- Paperback: 248 pages
- Publisher: Routledge; 1 edition (January 1, 1999)
- Language: English
- ISBN-10: 0415928230
- ISBN-13: 978-0415928236
- Product Dimensions: 6 x 0.6 x 9 inches
- Shipping Weight: 1.1 pounds (View shipping rates and policies)
- Average Customer Review: 23 customer reviews
- Amazon Best Sellers Rank: #1,002,380 in Books (See Top 100 in Books)
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Operation Pedro Pan: The Untold Exodus of 14,048 Cuban Children 1st Edition
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From Publishers Weekly
Conde was 10 when her parents put her on a flight to the U.S. alone. She was one of 14,048 children to make the trip via Operation Pedro Pan, a clandestine organization that smuggled visas intoAand children out ofACuba. This book is not a memoir, but a well-researched history of Operation Pedro Pan, a portrait of early revolutionary Cuba and a compendium of testimony from the now-grown children. As Conde shows, the near-unanimous joy at Castro's ascent turned to growing disillusionment and fear as he revealed his commitment to Communism. The rumor of a coming "patria postetad," a document that allegedly would order all children over the age of three into State care, made exiling the children an attractive option for many. Operation Pedro Pan ultimately involved the Catholic church, the CIA, the State Department and multiple civic groups in the struggle to find U.S. homes for the children. About half were without relatives or friends on arrival and were placed in orphanages, foster homes or boarding schools until their parents could get visas to join them. Conde's study of Pedro Pan cases is interesting, but her conclusionAthat as adults they are left straddling two culturesAcould probably be said of any immigrant group. She is better at tracing the causes of the flight than analyzing the effects, especially as she treats her own story in the same brief and fragmentary manner as the other case histories she offers. 8 pages of photos not seen by PW. Author tour.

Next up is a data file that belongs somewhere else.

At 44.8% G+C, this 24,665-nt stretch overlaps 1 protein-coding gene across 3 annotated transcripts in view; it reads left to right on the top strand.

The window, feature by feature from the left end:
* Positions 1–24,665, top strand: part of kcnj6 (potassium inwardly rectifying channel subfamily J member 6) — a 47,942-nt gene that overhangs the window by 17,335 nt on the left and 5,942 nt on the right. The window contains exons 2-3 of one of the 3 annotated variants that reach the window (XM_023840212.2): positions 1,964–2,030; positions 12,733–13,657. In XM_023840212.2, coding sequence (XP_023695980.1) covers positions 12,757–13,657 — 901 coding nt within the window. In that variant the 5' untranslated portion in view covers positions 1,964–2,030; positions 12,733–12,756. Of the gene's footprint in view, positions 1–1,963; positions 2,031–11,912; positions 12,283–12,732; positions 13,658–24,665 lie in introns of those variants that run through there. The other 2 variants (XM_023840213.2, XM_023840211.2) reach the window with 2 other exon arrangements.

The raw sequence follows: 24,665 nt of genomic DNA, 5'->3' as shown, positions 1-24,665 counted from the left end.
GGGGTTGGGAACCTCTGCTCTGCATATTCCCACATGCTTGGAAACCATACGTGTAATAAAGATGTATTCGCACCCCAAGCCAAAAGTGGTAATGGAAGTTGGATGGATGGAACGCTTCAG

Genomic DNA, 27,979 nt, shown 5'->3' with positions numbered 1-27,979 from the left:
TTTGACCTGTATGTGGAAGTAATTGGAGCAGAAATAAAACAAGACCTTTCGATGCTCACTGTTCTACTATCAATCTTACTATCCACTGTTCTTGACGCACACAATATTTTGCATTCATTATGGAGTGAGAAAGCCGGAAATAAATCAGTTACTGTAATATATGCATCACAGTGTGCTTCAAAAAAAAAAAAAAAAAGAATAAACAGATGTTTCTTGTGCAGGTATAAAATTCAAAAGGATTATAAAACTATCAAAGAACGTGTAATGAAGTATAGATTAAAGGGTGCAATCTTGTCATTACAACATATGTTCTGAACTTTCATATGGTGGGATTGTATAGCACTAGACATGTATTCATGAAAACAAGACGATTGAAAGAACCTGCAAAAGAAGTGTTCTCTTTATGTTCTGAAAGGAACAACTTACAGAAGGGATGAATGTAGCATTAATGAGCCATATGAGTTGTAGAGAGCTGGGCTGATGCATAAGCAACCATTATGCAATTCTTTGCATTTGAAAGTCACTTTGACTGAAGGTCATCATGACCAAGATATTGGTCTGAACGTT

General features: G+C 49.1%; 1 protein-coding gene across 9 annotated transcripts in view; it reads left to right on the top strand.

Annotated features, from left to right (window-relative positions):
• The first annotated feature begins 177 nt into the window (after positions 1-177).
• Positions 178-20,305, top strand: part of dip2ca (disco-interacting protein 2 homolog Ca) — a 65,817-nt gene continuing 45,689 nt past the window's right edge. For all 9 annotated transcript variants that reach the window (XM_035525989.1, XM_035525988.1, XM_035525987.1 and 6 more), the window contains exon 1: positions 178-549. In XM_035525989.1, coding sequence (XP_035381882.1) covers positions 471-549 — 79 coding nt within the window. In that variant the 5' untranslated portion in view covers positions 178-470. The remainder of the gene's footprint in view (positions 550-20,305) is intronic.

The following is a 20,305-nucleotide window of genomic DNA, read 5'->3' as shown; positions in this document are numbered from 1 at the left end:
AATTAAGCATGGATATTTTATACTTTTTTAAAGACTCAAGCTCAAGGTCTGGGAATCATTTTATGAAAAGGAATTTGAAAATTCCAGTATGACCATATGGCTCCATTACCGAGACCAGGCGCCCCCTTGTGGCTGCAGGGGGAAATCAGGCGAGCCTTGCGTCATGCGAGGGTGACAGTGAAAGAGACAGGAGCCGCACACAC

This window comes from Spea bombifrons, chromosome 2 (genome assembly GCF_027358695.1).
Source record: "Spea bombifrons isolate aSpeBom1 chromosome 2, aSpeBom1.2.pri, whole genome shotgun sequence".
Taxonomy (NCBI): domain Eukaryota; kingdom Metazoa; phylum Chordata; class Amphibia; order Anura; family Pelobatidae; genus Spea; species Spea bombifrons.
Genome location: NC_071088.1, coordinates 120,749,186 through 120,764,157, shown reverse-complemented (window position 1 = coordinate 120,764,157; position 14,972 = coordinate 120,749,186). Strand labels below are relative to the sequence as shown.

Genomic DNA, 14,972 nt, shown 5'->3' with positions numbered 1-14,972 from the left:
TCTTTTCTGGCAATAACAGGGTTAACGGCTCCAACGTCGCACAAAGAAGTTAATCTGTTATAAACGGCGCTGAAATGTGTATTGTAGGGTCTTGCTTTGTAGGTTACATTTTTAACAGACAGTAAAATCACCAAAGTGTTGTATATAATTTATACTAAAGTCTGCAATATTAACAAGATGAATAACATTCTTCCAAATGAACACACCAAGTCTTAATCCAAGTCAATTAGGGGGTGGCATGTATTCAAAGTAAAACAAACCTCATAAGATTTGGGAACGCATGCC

Copyright 1999 Reed Business Information, Inc. --This text refers to an out of print or unavailable edition of this title.
It's a remarkable episode in cold war history: 14,000 Cuban children sent from the island by their parents in the years after Castro's revolution. Conde was a participant but didn't realize she was one of thousands until she read Joan Didion's Miami, which stimulated her curiosity and, ultimately, this book. Conde sent out some 800 questionnaires and received 442 written responses; she interviewed 173 people, including Pedro Pan children, parents, foster parents, journalists, teachers, psychologists, and opponents of Castro in Cuba. The book's primary value lies in the individual stories, from tearful departure and arrival in Miami to temporary shelters and placement in homes or, in some cases, in orphanages; to learning a new language and adjusting and, in many cases, assimilating; to reunions with parents, adolescence in the '60s and '70s, and adulthood. The book is not particularly well written or organized, but its subject makes Conde's work worth considering for acquisition. Mary Carroll --This text refers to an out of print or unavailable edition of this title.